Focus on your yearlings this breeding season

yearling cattle in a fenced pasture

Calving is well underway across the country and many of you are turning your thoughts to activities associated with breeding, pasture turnout and spring seeding. Before your schedule gets too hectic, it is a good time to take stock of your nutrition program particularly as it relates to the breeding herd. In past issues, I have focused on several occasions on pre- and postpartum nutrition of the mature beef cow stressing the importance of meeting her nutrient requirements for late gestation as well as lactation, particularly as it relates to getting her rebred early in the subsequent breeding season. While not downplaying the importance of this aspect of your nutrition program there are other animals in the herd that likely require even more attention than your mature cows. In this column I want to address some of the concerns we have with breeding replacement and first-calf heifers as well as with management of the yearling bull.

Developing replacement heifers is currently a hot topic in the research world. Traditionally the recommendation has been to grow replacement heifers to 60 to 65 per cent of mature body weight in order to ensure a majority has reached puberty by breeding and high pregnancy rates. Target gains typically are in the range of 0.7 to 0.9 kg per day which usually requires some form of supplemental feeding. Current research is challenging this dogma and is suggesting that replacements can be grown 55 per cent of mature body weight at breeding without any negative consequences on reproductive performance or lifetime productivity. Typically these programs are carried out under extensive, low-input systems. Heifers are grown out over the winter at low rates of gain and are expected to compensate with increased weight gains prior to, during and after the breeding season as they move onto spring grass and a higher plane of nutrition. This enhanced weight gain while on pasture is critical if these heifers are to catch up and reach 80 to 85 per cent of their mature body weight by calving. Whichever route you choose to develop your heifers, your concern at this time of the year is relatively simple. Are they on target, in appropriate condition and gaining appropriately as the breeding season approaches?

Most of you reading this column recognize that getting first-calf heifers rebred is a challenge. These animals have experienced all the physiological and nutritional stress of pregnancy, calving and lactation experienced by the older cows but are faced with the additional complication that they are still growing. These animals need to consume sufficient nutrients to meet all these needs if they are to be rebred early in the breeding season.

To give an example of the magnitude of these nutrient requirements consider a first-calf heifer weighing 1,100 pounds in the first month of lactation gaining one-half pound per day. This animal should consume about 24 pounds of dry matter (2.2 per cent of body weight) and according to Alberta Agriculture’s Cowbytes program, she requires 16 pounds of total digestible nutrients (TDN) and 2.5 pounds of crude protein per day or a diet concentration of 65 per cent TDN and 10.5 per cent crude protein. At this time of the year, the only way to ensure this level of nutrient intake is to feed a properly balanced ration or supplement these heifers on pasture. Failure to do so often results in heifers that catch late in the breeding season or in a high percentage of open heifers.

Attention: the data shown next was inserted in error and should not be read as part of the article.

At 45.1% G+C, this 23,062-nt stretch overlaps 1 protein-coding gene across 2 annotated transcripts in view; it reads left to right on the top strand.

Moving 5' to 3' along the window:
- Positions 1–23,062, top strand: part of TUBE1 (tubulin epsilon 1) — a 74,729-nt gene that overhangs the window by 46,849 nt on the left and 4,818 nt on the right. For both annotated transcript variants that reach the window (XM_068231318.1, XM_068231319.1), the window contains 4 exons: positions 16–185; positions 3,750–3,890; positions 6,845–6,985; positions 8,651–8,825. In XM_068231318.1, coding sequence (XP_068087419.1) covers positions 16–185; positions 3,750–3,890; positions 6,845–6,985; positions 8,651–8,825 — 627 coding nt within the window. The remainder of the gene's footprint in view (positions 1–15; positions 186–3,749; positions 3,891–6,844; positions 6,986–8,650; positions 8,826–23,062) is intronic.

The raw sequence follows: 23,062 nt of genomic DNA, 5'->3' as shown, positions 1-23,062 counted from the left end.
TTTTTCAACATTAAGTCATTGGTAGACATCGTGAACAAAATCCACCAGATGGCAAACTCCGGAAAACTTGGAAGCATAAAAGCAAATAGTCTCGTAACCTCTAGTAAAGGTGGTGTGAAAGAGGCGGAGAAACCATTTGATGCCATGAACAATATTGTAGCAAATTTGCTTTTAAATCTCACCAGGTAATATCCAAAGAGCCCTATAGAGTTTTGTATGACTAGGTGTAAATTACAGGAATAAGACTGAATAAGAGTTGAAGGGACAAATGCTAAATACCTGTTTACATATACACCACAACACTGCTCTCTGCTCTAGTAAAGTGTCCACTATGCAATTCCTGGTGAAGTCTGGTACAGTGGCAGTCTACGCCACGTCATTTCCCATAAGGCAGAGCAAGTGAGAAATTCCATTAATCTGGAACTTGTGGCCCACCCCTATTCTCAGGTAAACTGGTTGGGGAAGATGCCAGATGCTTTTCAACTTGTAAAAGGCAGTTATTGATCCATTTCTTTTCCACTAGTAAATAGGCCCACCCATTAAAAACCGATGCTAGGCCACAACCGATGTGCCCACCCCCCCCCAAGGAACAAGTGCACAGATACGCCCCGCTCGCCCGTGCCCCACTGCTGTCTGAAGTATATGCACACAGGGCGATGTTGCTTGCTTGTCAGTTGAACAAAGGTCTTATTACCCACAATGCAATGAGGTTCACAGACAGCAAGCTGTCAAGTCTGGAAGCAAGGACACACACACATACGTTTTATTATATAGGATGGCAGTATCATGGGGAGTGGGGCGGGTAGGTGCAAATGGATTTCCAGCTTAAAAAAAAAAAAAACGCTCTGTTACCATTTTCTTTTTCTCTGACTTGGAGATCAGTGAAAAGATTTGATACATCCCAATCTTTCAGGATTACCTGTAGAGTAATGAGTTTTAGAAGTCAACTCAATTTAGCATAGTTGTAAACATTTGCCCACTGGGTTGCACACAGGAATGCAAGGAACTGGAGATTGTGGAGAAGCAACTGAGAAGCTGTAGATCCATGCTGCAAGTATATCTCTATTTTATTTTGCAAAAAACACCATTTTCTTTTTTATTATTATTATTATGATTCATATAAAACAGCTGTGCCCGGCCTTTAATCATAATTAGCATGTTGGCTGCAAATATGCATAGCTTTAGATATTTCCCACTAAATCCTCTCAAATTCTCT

The final group that I want to focus on is the package of yearling bulls you recently purchased. As with your heifers these young growing animals require special attention if they are to be used successfully in the upcoming breeding season. Yearling bulls purchased from test stations or from purebred breeders likely need to be adjusted from relatively high-energy growing programs to forage-based rations. This diet change should be gradual in order not to throw them off feed. Yearling bulls should reach puberty two to four months prior to the date you expect to breed them and should be conditioned to your operation for a minimum of 60 days. Both steps help ensure that these young bulls will produce high-quality semen when turned out to breeding pasture.

During the conditioning period, keep in mind that yearlings are still growing. Target breeding weights should be a minimum of 55 per cent of mature weight. To meet this goal, your feeding program during conditioning will likely need to target two to 2.5 pounds a day gain. For a 1,300-pound bull, two pounds a day gain will require supplementing a good-quality alfalfa grass hay fed free choice with approximately five pounds of barley or its equivalent. A protein supplement may or may not be required, depending on the quality of the forage.

What do all these animals have in common? First, they are all young, actively growing animals that are the future foundation of your herd! Second, they are the most expensive animals you have ever brought into your herd. This is not the time to lose sight of the importance of their feeding program to their development as breeding animals.

About the author


John McKinnon

John McKinnon is a Professor Emeritus at the University of Saskatchewan and a consulting nutritionist who can be reached at [email protected].



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